Rachel Held Evans, who gave voice to a burgeoning community of progressive Christians, died this past Saturday in Nashville. She was 37.
Evans abandoned the evangelical church in 2004, describing herself as a “doubt-filled believer” on her Twitter profile. She was a master of using social media platforms to champion those who felt abandoned by traditional Christianity, including gay believers, women who felt called to ordained ministry, and people who did not want to choose between intellectual inquiry and faith. She was also a New York Times bestselling author.
Not one for shying away from controversy, Evans often challenged people on social media, especially evangelicals. Typical of her acerbic wit is this April 11 tweet: “I’ve written four books, hundreds of blog posts, and dozens of articles, and only once have I used a feminine pronoun for God. People still point to that as a reason I should be killed in order to quicken my eternal torment in hell.”
I count myself as part of the group that Evans sometimes rankled, but I kept reading her thoughts, anyway. After many years of living in an echo chamber, I have concluded that we Christians too often dismiss new ideas outright or exorciate people who don’t hold our worldview. This is dangerous for a number of reasons:
Living in an echo chamber stunts our personal growth.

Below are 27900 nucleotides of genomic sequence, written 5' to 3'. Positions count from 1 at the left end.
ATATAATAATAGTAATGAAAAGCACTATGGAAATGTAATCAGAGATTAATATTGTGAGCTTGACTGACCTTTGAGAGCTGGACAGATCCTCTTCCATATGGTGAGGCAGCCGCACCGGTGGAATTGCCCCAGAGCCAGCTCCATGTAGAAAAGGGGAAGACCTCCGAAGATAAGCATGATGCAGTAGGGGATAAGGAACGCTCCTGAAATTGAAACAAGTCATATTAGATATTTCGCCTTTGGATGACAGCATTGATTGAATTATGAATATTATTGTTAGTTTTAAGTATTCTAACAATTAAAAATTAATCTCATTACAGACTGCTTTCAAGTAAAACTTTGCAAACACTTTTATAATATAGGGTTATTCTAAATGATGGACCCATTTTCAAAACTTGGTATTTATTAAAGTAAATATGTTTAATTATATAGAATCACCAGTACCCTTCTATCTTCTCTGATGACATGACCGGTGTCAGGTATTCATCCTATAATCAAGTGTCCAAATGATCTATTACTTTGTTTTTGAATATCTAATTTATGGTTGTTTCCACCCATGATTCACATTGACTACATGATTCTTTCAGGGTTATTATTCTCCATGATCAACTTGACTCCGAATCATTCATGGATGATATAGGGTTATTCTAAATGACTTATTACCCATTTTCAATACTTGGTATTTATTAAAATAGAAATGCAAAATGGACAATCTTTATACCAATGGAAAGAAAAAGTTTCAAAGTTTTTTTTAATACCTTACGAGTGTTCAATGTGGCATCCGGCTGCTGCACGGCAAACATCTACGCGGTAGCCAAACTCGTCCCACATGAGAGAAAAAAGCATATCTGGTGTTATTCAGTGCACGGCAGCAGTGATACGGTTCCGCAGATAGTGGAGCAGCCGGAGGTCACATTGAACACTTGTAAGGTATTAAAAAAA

Life is about challenges. Bodybuilders know that they will not develop muscles by snarfing down cheese puffs in front of the tube. They have to defy their natural inclination to take it easy. Similarly, we need to get out of our philosophical easy chairs once in a while and exercise our minds. That way, our beliefs won’t get fat and flabby. Listening to other viewpoints can motivate us to go deeper into a topic we only thought we knew.
Living in an echo chamber sets up a dividing line between “us” and “them.”
It’s a sad sign of our times when we think that those we disagree with are the enemy. We love to sit behind our comfort zone walls and lob epithets at those who don’t hold our beliefs. Are you a millennial? You are a “snowflake.” Lean on the right side? You must be one of those “deplorables.” On the left? “Libtard.” We don’t discuss or debate with class, anymore. Instead, we hurl verbal hand grenades at our political and theological opponents.
Living in an echo chamber can undercut our Christian witness.
Reading Facebook and Twitter, you would think the emotional default of a believer is rage. Pride sneaks in, too, when we decide that our worldview is more enlightened than the ones held by “those people.” Over time, we fall in love with the sound of our own voices bouncing off the domes of our echo chambers, even if they’re crackling with anger and arrogance. The Holy Scriptures have a lot to say about our words:
“A soft answer turns away wrath, but a harsh word stirs up anger” (Proverbs 15:1).
“Let no corrupting talk come out of your mouths, but only such as is good for building up…that it may give grace to those who hear” (Ephesians 4:29).
“Those who consider themselves religious and yet do not keep a tight rein on their tongues deceive themselves, and their religion is worthless” (James 1:26).
Here’s an invitation to all of us who hold the Bible as authoritative, yet flame others with whom we don’t see eye-to-eye: let’s take a good, long look at our hearts. Our words reveal what’s going on inside. We have been charged with a sacred witness to a world that sometimes can’t tell the difference between the behavior of a Christian and an unbeliever.
So thank, you Rachel Held Evans. I didn’t always agree with you — and sometimes your words got under my skin — but that’s okay. In fact, it’s healthy. You punctured a few holes in my echo chamber and let some fresh air in.